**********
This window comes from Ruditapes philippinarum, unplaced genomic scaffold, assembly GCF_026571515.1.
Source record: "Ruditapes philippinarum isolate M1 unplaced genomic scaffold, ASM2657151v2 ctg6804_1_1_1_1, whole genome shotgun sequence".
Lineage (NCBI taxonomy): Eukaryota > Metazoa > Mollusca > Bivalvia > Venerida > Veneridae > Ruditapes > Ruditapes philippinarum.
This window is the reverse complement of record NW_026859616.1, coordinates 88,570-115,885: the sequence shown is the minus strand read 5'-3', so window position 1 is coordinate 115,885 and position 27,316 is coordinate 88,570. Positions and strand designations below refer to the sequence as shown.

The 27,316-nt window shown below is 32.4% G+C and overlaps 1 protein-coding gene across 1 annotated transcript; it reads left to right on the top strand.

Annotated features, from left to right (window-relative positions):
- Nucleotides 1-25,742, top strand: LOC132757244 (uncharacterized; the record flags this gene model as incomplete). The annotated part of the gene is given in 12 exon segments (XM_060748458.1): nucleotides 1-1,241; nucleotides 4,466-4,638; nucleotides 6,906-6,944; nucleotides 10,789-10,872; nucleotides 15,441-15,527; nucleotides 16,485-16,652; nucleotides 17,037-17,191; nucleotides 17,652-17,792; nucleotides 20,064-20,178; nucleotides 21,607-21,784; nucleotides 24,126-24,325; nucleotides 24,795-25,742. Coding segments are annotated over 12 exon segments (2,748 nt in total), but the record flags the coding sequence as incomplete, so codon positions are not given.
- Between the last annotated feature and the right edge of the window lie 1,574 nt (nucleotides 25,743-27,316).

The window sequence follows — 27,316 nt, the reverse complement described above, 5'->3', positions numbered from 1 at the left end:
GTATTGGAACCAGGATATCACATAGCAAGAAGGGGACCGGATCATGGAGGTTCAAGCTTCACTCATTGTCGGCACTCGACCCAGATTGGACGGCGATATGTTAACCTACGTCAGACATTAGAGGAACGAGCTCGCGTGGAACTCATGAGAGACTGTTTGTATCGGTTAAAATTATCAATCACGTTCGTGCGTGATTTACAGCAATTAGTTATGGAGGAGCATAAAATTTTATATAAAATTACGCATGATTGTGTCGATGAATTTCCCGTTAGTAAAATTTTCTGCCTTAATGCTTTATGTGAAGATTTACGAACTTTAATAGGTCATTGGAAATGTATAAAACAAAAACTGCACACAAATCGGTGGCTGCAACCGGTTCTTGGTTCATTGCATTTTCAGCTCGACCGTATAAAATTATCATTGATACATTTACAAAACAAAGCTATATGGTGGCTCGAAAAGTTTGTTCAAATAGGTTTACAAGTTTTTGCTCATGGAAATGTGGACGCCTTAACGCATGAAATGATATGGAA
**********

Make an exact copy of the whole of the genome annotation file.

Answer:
This window comes from Ruditapes philippinarum, unplaced genomic scaffold, assembly GCF_026571515.1.
Source record: "Ruditapes philippinarum isolate M1 unplaced genomic scaffold, ASM2657151v2 ctg6804_1_1_1_1, whole genome shotgun sequence".
Lineage (NCBI taxonomy): Eukaryota > Metazoa > Mollusca > Bivalvia > Venerida > Veneridae > Ruditapes > Ruditapes philippinarum.
This window is the reverse complement of record NW_026859616.1, coordinates 88,570-115,885: the sequence shown is the minus strand read 5'-3', so window position 1 is coordinate 115,885 and position 27,316 is coordinate 88,570. Positions and strand designations below refer to the sequence as shown.

The 27,316-nt window shown below is 32.4% G+C and overlaps 1 protein-coding gene across 1 annotated transcript; it reads left to right on the top strand.

Annotated features, from left to right (window-relative positions):
- Nucleotides 1-25,742, top strand: LOC132757244 (uncharacterized; the record flags this gene model as incomplete). The annotated part of the gene is given in 12 exon segments (XM_060748458.1): nucleotides 1-1,241; nucleotides 4,466-4,638; nucleotides 6,906-6,944; nucleotides 10,789-10,872; nucleotides 15,441-15,527; nucleotides 16,485-16,652; nucleotides 17,037-17,191; nucleotides 17,652-17,792; nucleotides 20,064-20,178; nucleotides 21,607-21,784; nucleotides 24,126-24,325; nucleotides 24,795-25,742. Coding segments are annotated over 12 exon segments (2,748 nt in total), but the record flags the coding sequence as incomplete, so codon positions are not given.
- Between the last annotated feature and the right edge of the window lie 1,574 nt (nucleotides 25,743-27,316).

The window sequence follows — 27,316 nt, the reverse complement described above, 5'->3', positions numbered from 1 at the left end:
GTATTGGAACCAGGATATCACATAGCAAGAAGGGGACCGGATCATGGAGGTTCAAGCTTCACTCATTGTCGGCACTCGACCCAGATTGGACGGCGATATGTTAACCTACGTCAGACATTAGAGGAACGAGCTCGCGTGGAACTCATGAGAGACTGTTTGTATCGGTTAAAATTATCAATCACGTTCGTGCGTGATTTACAGCAATTAGTTATGGAGGAGCATAAAATTTTATATAAAATTACGCATGATTGTGTCGATGAATTTCCCGTTAGTAAAATTTTCTGCCTTAATGCTTTATGTGAAGATTTACGAACTTTAATAGGTCATTGGAAATGTATAAAACAAAAACTGCACACAAATCGGTGGCTGCAACCGGTTCTTGGTTCATTGCATTTTCAGCTCGACCGTATAAAATTATCATTGATACATTTACAAAACAAAGCTATATGGTGGCTCGAAAAGTTTGTTCAAATAGGTTTACAAGTTTTTGCTCATGGAAATGTGGACGCCTTAACGCATGAAATGATATGGAA